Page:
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Hiba Essa Al Ateek: Je suis Hiba
February 13, 2015
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I really didn’t want to touch on this subject. I didn’t want to add to the pile of noise where we each wanted our voice to be loud and louder and loudest. And it can get really messy. And ugly.

Believe me, the political world is not my cup of tea. Let me just say it represents everything I loathe and go against and I never want to knock on its door.

But (there’s always a but) it is only fair to elaborate and share my personal experience on this sticky topic since the most repeated question I get asked from family and friends back home is, “How is life in Paris post the Charlie Hebdo attack?”

My first thought when I heard of the news was “a 9/11 taking place in Europe.” My heart sank after finding out “Muslims” were behind these hatred acts.

Paris resembled a “war zone” during the first few days after the attack.  The French were very upfront about the way they felt and were determined to stand united.

I knew things wouldn’t be the same again when I walked into my local coffee store only to be greeted by cold long glares. Everyone stared. My scarf seemed to shout out “Pro terrorist!”

The barista didn’t smile or act pleasantly towards me. My multiple attempts to smile and make small talk were ignored. I guess I was just adding salt to the wound.  

There I stood, feeling all kinds of mad, ashamed and hurt. Yes, Charlie ridiculed my faith and culture but thanks to the acts of terrorism in the name of Islam, my religion was being tarnished once again. This hurt me the most.

To be honest, I walked around fearful. I wasn’t worried about them being afraid of me. I was worried their hurt would turn into resentment and then into anger and maybe revenge?

Yes, I too thought I was exaggerating until my sweet French friend asked me to avoid going out alone for some time. She explained the citizens were angry and most did not differentiate between Muslims and terrorists.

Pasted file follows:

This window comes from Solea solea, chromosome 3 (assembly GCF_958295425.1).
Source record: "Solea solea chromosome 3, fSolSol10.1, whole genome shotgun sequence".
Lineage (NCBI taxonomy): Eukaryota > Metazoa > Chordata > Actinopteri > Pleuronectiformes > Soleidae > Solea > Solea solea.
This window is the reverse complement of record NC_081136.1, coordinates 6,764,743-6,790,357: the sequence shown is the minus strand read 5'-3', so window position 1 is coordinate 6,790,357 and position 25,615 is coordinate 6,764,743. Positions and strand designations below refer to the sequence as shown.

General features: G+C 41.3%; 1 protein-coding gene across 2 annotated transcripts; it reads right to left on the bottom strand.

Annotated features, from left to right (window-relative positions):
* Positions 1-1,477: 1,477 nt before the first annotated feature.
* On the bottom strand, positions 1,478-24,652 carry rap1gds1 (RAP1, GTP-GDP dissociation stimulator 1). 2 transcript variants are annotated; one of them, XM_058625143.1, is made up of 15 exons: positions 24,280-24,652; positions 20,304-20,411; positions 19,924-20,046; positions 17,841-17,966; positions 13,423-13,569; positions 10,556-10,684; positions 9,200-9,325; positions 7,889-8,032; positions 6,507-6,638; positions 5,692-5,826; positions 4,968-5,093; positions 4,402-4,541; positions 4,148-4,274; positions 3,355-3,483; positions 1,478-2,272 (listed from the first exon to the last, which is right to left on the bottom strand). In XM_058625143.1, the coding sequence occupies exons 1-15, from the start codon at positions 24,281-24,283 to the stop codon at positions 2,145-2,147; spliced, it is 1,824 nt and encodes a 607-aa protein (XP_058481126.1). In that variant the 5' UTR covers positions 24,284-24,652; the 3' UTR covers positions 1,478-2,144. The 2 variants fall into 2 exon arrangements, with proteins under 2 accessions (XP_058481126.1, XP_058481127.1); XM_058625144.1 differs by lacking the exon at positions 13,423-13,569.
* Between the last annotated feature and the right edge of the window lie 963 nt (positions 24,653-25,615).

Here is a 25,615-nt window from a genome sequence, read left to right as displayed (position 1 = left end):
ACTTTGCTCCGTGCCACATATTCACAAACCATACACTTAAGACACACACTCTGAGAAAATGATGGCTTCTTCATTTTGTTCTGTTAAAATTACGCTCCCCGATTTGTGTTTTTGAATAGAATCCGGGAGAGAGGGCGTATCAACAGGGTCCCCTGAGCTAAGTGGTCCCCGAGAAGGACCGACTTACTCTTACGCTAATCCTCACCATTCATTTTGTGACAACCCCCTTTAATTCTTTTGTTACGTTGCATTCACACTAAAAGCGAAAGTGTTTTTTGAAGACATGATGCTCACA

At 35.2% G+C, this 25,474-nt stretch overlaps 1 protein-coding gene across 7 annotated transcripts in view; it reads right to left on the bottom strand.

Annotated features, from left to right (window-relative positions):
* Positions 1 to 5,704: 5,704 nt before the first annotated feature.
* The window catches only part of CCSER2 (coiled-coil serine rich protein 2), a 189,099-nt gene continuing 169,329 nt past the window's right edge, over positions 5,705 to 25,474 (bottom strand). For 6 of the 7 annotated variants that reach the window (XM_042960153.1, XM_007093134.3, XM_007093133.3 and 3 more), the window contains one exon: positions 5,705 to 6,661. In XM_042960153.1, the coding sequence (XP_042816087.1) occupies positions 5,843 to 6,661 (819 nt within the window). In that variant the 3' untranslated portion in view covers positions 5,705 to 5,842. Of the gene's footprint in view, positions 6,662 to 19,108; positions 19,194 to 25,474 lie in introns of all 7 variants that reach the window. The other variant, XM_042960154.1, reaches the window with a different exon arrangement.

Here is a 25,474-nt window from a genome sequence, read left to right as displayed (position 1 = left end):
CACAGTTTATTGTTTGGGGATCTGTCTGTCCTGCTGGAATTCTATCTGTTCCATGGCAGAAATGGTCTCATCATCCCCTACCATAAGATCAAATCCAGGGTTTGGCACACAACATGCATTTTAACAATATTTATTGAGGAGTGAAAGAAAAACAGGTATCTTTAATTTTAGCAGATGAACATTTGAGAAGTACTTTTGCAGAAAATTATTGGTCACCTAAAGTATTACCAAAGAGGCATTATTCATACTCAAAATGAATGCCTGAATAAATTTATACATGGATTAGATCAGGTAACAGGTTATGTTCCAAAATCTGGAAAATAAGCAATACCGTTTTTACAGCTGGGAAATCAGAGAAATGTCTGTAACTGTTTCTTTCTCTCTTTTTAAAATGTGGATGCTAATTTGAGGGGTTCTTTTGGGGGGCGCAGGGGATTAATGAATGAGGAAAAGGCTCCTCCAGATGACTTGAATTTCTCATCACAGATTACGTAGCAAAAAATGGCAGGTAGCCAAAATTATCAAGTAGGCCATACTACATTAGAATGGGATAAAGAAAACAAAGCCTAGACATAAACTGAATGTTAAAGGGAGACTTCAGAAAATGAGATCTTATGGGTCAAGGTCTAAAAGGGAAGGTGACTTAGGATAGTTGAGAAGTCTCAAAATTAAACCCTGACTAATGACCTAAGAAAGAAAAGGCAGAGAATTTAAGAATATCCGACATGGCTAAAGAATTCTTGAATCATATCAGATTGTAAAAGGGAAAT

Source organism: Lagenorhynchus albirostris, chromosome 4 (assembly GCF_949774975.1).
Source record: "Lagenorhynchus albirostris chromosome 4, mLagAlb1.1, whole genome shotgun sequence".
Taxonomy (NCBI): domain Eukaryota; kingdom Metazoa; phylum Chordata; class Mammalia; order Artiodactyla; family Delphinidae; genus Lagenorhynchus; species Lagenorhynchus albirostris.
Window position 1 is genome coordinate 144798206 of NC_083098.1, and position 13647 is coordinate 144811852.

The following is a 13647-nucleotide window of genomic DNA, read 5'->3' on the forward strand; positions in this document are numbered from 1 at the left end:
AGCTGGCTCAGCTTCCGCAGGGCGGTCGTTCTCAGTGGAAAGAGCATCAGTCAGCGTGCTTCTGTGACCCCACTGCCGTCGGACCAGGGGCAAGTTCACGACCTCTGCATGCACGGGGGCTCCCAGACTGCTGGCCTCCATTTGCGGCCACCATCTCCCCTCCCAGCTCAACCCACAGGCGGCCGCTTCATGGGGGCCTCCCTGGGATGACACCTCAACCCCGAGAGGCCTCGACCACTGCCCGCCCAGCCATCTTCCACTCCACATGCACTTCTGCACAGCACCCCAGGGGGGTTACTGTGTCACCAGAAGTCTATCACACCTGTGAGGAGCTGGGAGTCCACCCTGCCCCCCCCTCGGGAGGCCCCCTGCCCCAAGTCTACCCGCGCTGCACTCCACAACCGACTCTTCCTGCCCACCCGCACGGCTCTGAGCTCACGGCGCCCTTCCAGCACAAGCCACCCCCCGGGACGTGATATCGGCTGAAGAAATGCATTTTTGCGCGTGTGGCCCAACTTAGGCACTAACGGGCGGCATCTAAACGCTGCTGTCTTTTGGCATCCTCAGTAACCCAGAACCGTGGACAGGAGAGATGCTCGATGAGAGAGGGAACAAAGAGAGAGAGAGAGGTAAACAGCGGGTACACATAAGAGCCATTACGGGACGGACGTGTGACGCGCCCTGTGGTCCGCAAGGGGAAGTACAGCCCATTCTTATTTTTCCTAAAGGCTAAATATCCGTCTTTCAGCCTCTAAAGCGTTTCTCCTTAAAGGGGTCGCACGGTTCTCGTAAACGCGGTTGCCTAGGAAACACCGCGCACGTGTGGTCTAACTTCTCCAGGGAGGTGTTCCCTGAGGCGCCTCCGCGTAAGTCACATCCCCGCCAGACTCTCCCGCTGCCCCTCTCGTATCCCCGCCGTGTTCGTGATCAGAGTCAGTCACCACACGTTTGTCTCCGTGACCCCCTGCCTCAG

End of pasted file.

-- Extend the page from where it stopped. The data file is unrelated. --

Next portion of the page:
My husband reassured me that the situation at his workplace was normal. But still, we thought it was best that we avoided the streets for the next few days. 

Inevitably, I had an “Aha moment!” It’s my duty to prove to the French that terrorism goes against everything we believe in.

After all, isn’t living abroad all about being open to change, seizing opportunities and being true to yourself and your values regardless of the turbulence thrown at you throughout your journey? I knew one thing. I did not owe anyone an apology and I was not doing this out of guilt.

I said bonjour every time I entered a shop, café or ran into someone in our building. It is not that I didn’t prior to the event, but now it was being done with an effort and specific motive.

I was extra friendly to everyone. I smiled. I chatted (almost forcefully) with cashiers and waitresses. I became a pro at brushing off their glares and cold shoulders.

Sometimes as I gave my order, took my croissant and cheerfully said “Merci” I was greeted by silence. Nothing. I would wait to hear my total only to realise that I am to look at the cash register myself.

It’s important that I mention that there are times when we didn’t face any discomfort when running errands. I don’t want to generalise and stereotype, that defeats my whole point then. But there was a heavy cloud in the air which we couldn’t ignore.  And the outcast feelings were real.

This isn’t “a random act of kindness” project. It’s my duty. It’s genuine. I learnt to be brave and put myself out there; to do things with purpose while being aware that my actions speak on behalf of my faith.  And it’s all part of a bigger picture that’s worth it.

I know I am not alone. I know there are so many people out there facing this struggle. So much has changed since then, including me.

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Hiba Essa Al Ateek is an Emirati woman who swapped the
corporate world in Dubai for life in bustling Paris. Hiba is a
self-confessed coffee addict who, for the remainder of her journey
in France, is determined to master the French language and discover
what it really means to be a Parisienne in the 21st century.

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